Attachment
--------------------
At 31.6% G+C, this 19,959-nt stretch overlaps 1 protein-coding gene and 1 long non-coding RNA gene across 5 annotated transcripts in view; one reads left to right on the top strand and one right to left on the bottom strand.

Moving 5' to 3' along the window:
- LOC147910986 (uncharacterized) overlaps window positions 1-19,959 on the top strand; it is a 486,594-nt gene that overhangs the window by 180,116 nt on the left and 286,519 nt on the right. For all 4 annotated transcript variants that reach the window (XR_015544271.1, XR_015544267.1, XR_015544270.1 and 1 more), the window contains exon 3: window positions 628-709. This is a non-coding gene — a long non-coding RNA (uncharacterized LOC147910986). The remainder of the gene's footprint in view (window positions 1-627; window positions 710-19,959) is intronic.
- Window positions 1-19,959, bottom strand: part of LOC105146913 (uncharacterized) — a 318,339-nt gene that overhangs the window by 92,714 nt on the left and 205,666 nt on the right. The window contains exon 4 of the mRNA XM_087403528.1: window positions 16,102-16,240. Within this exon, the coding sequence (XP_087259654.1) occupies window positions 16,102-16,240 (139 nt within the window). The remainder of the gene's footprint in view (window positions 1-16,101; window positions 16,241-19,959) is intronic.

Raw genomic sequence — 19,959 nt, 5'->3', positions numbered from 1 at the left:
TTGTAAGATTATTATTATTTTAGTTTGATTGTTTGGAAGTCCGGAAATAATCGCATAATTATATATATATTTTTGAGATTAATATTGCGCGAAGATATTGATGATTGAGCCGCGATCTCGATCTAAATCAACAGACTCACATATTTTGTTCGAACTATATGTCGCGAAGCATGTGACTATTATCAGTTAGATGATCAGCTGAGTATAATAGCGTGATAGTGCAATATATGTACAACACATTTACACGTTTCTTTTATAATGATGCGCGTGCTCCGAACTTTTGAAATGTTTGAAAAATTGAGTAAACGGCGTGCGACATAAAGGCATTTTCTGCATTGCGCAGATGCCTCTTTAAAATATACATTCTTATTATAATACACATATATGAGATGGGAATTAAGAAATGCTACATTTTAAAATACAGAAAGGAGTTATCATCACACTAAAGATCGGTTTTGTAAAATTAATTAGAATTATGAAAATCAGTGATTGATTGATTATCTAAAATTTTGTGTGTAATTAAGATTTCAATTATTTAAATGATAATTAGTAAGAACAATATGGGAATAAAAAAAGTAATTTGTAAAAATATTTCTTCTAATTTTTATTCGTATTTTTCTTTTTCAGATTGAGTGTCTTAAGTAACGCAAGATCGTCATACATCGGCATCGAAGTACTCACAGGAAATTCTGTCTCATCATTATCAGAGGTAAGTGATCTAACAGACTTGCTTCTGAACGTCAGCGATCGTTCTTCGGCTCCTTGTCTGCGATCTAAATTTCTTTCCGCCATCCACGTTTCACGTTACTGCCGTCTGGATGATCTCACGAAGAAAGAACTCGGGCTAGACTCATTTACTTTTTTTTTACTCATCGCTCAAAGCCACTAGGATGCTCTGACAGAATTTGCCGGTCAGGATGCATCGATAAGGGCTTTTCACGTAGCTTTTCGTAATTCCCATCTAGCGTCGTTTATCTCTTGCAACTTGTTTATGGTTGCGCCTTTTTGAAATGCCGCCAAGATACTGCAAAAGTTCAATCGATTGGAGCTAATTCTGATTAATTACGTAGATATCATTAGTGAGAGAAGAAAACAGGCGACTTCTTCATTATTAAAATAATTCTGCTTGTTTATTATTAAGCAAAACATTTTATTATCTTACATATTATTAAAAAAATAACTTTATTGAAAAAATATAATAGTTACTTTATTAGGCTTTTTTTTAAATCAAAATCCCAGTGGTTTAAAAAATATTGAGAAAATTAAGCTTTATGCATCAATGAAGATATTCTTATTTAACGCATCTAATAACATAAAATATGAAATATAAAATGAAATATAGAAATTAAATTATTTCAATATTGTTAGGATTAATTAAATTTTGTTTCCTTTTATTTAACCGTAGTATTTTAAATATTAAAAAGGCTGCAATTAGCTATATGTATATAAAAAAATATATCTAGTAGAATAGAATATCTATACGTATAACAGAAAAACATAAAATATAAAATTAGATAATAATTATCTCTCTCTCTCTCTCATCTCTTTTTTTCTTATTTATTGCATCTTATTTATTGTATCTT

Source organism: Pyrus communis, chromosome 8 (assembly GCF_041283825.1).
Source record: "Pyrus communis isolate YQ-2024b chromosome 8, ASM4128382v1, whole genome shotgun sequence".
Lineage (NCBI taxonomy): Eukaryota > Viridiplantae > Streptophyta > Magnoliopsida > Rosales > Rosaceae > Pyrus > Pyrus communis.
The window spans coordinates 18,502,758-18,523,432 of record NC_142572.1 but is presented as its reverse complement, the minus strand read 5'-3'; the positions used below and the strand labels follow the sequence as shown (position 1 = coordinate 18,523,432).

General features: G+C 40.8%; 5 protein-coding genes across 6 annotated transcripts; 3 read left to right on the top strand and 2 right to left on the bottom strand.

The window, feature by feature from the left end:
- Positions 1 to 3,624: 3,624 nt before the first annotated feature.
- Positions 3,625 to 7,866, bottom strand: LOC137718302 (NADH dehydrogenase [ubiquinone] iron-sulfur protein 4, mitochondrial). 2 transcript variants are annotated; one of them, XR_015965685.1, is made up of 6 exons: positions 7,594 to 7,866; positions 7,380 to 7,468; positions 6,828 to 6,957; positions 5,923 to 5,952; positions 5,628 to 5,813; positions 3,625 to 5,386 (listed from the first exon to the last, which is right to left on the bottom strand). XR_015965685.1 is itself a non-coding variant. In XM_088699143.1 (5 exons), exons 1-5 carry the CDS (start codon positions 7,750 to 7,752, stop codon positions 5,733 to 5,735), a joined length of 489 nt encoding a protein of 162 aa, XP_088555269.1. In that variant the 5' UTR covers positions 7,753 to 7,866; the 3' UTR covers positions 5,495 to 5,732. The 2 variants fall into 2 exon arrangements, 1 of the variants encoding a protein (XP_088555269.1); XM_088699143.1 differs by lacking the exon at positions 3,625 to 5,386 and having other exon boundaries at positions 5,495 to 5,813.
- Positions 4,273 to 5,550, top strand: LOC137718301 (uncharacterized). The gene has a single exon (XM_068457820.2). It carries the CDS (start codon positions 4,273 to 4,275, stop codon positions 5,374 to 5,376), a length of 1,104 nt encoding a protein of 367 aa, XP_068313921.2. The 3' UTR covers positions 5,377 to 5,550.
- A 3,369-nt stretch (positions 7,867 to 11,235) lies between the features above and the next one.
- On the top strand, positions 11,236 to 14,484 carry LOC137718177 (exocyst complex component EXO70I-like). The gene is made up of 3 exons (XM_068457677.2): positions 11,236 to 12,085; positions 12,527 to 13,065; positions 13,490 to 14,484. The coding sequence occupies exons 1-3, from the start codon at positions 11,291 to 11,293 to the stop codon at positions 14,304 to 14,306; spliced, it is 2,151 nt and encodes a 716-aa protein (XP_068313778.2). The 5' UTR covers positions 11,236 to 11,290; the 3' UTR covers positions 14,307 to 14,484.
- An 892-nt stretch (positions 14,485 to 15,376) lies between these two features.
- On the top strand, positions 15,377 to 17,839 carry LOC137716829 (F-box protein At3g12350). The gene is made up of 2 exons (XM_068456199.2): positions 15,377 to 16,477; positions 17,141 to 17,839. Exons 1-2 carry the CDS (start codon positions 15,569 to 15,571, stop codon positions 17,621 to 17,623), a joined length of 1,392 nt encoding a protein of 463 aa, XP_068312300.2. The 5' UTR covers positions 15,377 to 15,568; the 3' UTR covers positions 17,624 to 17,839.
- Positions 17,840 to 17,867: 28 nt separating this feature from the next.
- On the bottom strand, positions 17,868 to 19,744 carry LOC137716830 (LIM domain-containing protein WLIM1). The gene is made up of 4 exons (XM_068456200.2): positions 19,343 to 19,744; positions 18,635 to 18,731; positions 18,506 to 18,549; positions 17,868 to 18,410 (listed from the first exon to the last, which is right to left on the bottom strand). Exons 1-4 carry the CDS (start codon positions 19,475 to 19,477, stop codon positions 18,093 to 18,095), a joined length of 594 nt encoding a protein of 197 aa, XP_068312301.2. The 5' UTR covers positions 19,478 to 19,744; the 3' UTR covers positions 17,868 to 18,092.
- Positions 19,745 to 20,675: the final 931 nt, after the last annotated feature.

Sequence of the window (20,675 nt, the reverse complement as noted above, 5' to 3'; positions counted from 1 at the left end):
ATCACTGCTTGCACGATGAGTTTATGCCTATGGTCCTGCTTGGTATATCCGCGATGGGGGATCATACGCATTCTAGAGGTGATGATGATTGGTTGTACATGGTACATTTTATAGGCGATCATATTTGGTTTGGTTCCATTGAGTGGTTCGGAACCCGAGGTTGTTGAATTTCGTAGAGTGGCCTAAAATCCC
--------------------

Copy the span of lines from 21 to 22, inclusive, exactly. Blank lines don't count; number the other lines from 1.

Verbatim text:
- On the bottom strand, positions 17,868 to 19,744 carry LOC137716830 (LIM domain-containing protein WLIM1). The gene is made up of 4 exons (XM_068456200.2): positions 19,343 to 19,744; positions 18,635 to 18,731; positions 18,506 to 18,549; positions 17,868 to 18,410 (listed from the first exon to the last, which is right to left on the bottom strand). Exons 1-4 carry the CDS (start codon positions 19,475 to 19,477, stop codon positions 18,093 to 18,095), a joined length of 594 nt encoding a protein of 197 aa, XP_068312301.2. The 5' UTR covers positions 19,478 to 19,744; the 3' UTR covers positions 17,868 to 18,092.
- Positions 19,745 to 20,675: the final 931 nt, after the last annotated feature.